Everyone who was anyone in the fashion community was there today to fête and support Giorgia Tordini and Gilda Ambrosio, who for the first time put their Attico collection on a runway. Ferragamo’s Maximilian Davis, Gucci’s Sabato De Sarno, Jerry Lorenzo, Remo Ruffini, the Caten twins, Francesco Vezzoli, and a long list of friends of the house sat on comfortable ’70s leather couches, lined up in the open air along the sidewalks of an elegant Milanese street—kids cheering from ornate balconies, onlookers peeking out from tall wooden doors. It was a rare moment of clear sky in an annoyingly rainy Fashion Week that had forced powerful brands much bigger than theirs to cancel plans of showing outside. But sometimes the universe listens, lending a helping hand to young designers with big ambitions but not so big budgets.

“We wanted our collection to happen in the street, which is a sort of cinematic set where people are both stars and voyeurs,” the designers said backstage. Every look was styled individually, without following restricting rules of coherence; the show’s flow wasn’t consequential, rather a free stream of characters “walking at a fast pace as if in a rush and dressed in haste, a bit undone,” they explained. They wanted to give the show the IRL feel of a tranche de vie, where possibilities are endless. The only nonpossibility when dressed in one of The Attico’s arresting looks is to go unnoticed.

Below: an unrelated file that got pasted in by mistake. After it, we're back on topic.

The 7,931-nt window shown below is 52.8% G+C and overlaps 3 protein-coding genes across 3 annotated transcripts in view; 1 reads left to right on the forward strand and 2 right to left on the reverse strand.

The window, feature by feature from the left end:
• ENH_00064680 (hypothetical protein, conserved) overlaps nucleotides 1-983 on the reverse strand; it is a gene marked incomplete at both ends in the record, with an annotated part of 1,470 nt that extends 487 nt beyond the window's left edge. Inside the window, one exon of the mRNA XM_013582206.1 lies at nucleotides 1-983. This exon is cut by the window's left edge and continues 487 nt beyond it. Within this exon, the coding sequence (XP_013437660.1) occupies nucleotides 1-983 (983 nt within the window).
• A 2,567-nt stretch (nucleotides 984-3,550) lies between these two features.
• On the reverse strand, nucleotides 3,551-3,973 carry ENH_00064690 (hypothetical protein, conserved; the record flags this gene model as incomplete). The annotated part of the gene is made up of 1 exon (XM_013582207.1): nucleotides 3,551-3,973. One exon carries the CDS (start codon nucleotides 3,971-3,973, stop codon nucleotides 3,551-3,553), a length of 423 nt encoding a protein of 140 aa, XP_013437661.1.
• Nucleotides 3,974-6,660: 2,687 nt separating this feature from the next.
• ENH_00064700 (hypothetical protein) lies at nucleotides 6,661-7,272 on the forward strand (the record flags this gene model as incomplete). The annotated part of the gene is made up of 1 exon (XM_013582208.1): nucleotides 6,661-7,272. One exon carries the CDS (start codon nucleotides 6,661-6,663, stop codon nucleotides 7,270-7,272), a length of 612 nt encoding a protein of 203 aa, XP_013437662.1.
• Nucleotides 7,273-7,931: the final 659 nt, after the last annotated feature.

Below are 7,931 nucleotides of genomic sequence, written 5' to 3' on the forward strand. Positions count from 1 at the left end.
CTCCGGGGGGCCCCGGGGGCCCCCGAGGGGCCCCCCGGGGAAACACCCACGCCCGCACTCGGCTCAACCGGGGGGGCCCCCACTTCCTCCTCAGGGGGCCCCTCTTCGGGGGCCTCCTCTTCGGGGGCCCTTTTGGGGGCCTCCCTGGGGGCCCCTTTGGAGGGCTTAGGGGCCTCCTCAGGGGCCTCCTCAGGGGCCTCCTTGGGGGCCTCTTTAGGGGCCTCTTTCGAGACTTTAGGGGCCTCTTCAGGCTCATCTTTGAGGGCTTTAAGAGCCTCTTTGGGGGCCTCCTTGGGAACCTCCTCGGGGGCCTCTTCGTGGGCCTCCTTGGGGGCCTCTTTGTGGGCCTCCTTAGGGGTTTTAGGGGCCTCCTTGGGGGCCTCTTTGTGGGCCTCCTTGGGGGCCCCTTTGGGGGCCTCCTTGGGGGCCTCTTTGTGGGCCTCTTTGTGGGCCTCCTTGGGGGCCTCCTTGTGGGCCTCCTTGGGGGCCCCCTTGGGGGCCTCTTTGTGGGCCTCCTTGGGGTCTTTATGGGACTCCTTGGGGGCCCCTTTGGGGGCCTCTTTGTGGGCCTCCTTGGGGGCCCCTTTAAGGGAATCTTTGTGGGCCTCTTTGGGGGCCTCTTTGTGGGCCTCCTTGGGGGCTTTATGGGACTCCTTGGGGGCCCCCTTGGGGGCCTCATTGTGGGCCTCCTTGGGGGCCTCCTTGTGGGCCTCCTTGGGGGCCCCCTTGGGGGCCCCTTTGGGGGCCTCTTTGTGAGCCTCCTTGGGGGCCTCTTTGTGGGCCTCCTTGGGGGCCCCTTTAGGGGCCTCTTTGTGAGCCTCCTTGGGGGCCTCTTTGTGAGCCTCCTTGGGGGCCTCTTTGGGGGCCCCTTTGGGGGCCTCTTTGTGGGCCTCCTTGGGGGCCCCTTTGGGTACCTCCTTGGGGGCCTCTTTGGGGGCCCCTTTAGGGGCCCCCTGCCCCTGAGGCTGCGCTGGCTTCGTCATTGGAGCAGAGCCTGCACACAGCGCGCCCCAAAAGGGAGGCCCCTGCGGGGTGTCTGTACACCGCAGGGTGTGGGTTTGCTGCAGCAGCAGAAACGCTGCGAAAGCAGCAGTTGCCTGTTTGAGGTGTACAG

Tordini and Ambrosio have come a long way from the languid, vintage-inspired, hot party frocks of their beginnings. Now their girls are vixens with tomboyish cool and streetwise cunning. At today’s show, they wore supersized masculine suits or slouchy utilitarian cargos over which they threw a feathered tank top and a bomber lined in a flurry of tremulous, exotic plumage—a sort of new breed of bird of paradise that will never be caged.

Supersized coats coiling up like huge sneaky scarves, regal cloaks for dark street-savvy princesses, and protective furry wool stoles for incognito queens of cool were worn over the sensuous, shapely, vintage-inflected, diva-esque evening frocks the designers are great at concocting. Glamorous jumbles of fringe, tassels, feathers, marabou pom-poms, and crystal drops, improbably held together by acrobatics of invisible threads, seemed ready to dissolve into barely there, alluring nothingness. Ensconced in their soft leather couches, the audience was in rapture. 

This article was originally published on Vogue Runway.

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